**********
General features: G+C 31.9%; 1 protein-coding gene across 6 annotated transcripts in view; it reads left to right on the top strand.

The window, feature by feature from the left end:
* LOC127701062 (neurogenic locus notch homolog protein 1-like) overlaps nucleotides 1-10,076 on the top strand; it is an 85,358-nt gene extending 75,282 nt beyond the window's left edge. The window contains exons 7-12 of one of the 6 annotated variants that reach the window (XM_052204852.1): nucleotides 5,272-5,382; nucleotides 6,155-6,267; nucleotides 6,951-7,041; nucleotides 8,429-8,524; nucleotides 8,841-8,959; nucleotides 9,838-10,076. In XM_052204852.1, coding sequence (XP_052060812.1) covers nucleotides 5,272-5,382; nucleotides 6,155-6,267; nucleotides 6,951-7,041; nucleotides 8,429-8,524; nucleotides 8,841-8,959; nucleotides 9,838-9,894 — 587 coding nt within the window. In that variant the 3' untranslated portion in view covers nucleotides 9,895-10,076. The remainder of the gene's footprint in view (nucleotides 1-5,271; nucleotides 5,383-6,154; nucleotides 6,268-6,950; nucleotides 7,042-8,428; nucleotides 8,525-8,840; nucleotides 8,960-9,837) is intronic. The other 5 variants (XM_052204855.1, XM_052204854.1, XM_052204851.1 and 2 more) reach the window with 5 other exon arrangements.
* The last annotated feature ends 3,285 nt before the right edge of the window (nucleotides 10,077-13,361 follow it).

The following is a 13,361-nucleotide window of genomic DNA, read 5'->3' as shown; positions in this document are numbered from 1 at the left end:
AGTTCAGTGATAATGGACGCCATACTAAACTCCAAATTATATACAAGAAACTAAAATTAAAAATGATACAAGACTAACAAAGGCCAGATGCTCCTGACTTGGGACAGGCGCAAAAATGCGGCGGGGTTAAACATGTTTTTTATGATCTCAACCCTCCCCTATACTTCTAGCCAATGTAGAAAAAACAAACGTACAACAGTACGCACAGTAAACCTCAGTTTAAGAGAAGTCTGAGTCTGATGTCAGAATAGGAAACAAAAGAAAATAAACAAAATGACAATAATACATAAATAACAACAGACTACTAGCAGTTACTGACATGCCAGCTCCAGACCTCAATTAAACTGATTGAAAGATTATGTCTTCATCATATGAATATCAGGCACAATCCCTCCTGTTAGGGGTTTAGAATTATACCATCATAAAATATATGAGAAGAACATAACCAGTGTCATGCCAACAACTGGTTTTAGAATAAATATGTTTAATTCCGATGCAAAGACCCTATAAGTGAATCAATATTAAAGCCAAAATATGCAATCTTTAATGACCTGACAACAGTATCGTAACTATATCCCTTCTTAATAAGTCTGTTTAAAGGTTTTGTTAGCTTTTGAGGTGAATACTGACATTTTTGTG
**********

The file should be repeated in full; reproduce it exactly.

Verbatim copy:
General features: G+C 31.9%; 1 protein-coding gene across 6 annotated transcripts in view; it reads left to right on the top strand.

The window, feature by feature from the left end:
* LOC127701062 (neurogenic locus notch homolog protein 1-like) overlaps nucleotides 1-10,076 on the top strand; it is an 85,358-nt gene extending 75,282 nt beyond the window's left edge. The window contains exons 7-12 of one of the 6 annotated variants that reach the window (XM_052204852.1): nucleotides 5,272-5,382; nucleotides 6,155-6,267; nucleotides 6,951-7,041; nucleotides 8,429-8,524; nucleotides 8,841-8,959; nucleotides 9,838-10,076. In XM_052204852.1, coding sequence (XP_052060812.1) covers nucleotides 5,272-5,382; nucleotides 6,155-6,267; nucleotides 6,951-7,041; nucleotides 8,429-8,524; nucleotides 8,841-8,959; nucleotides 9,838-9,894 — 587 coding nt within the window. In that variant the 3' untranslated portion in view covers nucleotides 9,895-10,076. The remainder of the gene's footprint in view (nucleotides 1-5,271; nucleotides 5,383-6,154; nucleotides 6,268-6,950; nucleotides 7,042-8,428; nucleotides 8,525-8,840; nucleotides 8,960-9,837) is intronic. The other 5 variants (XM_052204855.1, XM_052204854.1, XM_052204851.1 and 2 more) reach the window with 5 other exon arrangements.
* The last annotated feature ends 3,285 nt before the right edge of the window (nucleotides 10,077-13,361 follow it).

The following is a 13,361-nucleotide window of genomic DNA, read 5'->3' as shown; positions in this document are numbered from 1 at the left end:
AGTTCAGTGATAATGGACGCCATACTAAACTCCAAATTATATACAAGAAACTAAAATTAAAAATGATACAAGACTAACAAAGGCCAGATGCTCCTGACTTGGGACAGGCGCAAAAATGCGGCGGGGTTAAACATGTTTTTTATGATCTCAACCCTCCCCTATACTTCTAGCCAATGTAGAAAAAACAAACGTACAACAGTACGCACAGTAAACCTCAGTTTAAGAGAAGTCTGAGTCTGATGTCAGAATAGGAAACAAAAGAAAATAAACAAAATGACAATAATACATAAATAACAACAGACTACTAGCAGTTACTGACATGCCAGCTCCAGACCTCAATTAAACTGATTGAAAGATTATGTCTTCATCATATGAATATCAGGCACAATCCCTCCTGTTAGGGGTTTAGAATTATACCATCATAAAATATATGAGAAGAACATAACCAGTGTCATGCCAACAACTGGTTTTAGAATAAATATGTTTAATTCCGATGCAAAGACCCTATAAGTGAATCAATATTAAAGCCAAAATATGCAATCTTTAATGACCTGACAACAGTATCGTAACTATATCCCTTCTTAATAAGTCTGTTTAAAGGTTTTGTTAGCTTTTGAGGTGAATACTGACATTTTTGTG